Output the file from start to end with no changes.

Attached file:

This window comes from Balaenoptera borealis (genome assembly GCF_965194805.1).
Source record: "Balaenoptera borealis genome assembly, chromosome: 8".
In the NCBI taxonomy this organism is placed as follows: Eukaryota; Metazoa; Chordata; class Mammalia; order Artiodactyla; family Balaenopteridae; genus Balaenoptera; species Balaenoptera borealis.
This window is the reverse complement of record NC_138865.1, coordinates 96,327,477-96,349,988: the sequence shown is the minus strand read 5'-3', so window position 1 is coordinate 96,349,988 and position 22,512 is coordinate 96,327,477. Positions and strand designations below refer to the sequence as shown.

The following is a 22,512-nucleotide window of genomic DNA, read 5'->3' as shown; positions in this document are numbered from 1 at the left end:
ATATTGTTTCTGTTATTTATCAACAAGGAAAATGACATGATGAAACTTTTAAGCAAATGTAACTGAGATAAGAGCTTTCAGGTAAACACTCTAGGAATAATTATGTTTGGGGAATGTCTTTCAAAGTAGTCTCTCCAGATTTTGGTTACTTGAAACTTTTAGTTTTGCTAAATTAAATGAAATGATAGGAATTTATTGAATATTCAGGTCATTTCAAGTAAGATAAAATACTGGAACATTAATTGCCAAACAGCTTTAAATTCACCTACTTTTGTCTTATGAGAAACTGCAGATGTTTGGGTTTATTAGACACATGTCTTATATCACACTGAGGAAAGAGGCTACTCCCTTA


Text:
This window comes from Balaenoptera borealis (genome assembly GCF_965194805.1).
Source record: "Balaenoptera borealis genome assembly, chromosome: 8".
In the NCBI taxonomy this organism is placed as follows: Eukaryota; Metazoa; Chordata; class Mammalia; order Artiodactyla; family Balaenopteridae; genus Balaenoptera; species Balaenoptera borealis.
This window is the reverse complement of record NC_138865.1, coordinates 96,327,477-96,349,988: the sequence shown is the minus strand read 5'-3', so window position 1 is coordinate 96,349,988 and position 22,512 is coordinate 96,327,477. Positions and strand designations below refer to the sequence as shown.

The following is a 22,512-nucleotide window of genomic DNA, read 5'->3' as shown; positions in this document are numbered from 1 at the left end:
ATATTGTTTCTGTTATTTATCAACAAGGAAAATGACATGATGAAACTTTTAAGCAAATGTAACTGAGATAAGAGCTTTCAGGTAAACACTCTAGGAATAATTATGTTTGGGGAATGTCTTTCAAAGTAGTCTCTCCAGATTTTGGTTACTTGAAACTTTTAGTTTTGCTAAATTAAATGAAATGATAGGAATTTATTGAATATTCAGGTCATTTCAAGTAAGATAAAATACTGGAACATTAATTGCCAAACAGCTTTAAATTCACCTACTTTTGTCTTATGAGAAACTGCAGATGTTTGGGTTTATTAGACACATGTCTTATATCACACTGAGGAAAGAGGCTACTCCCTTA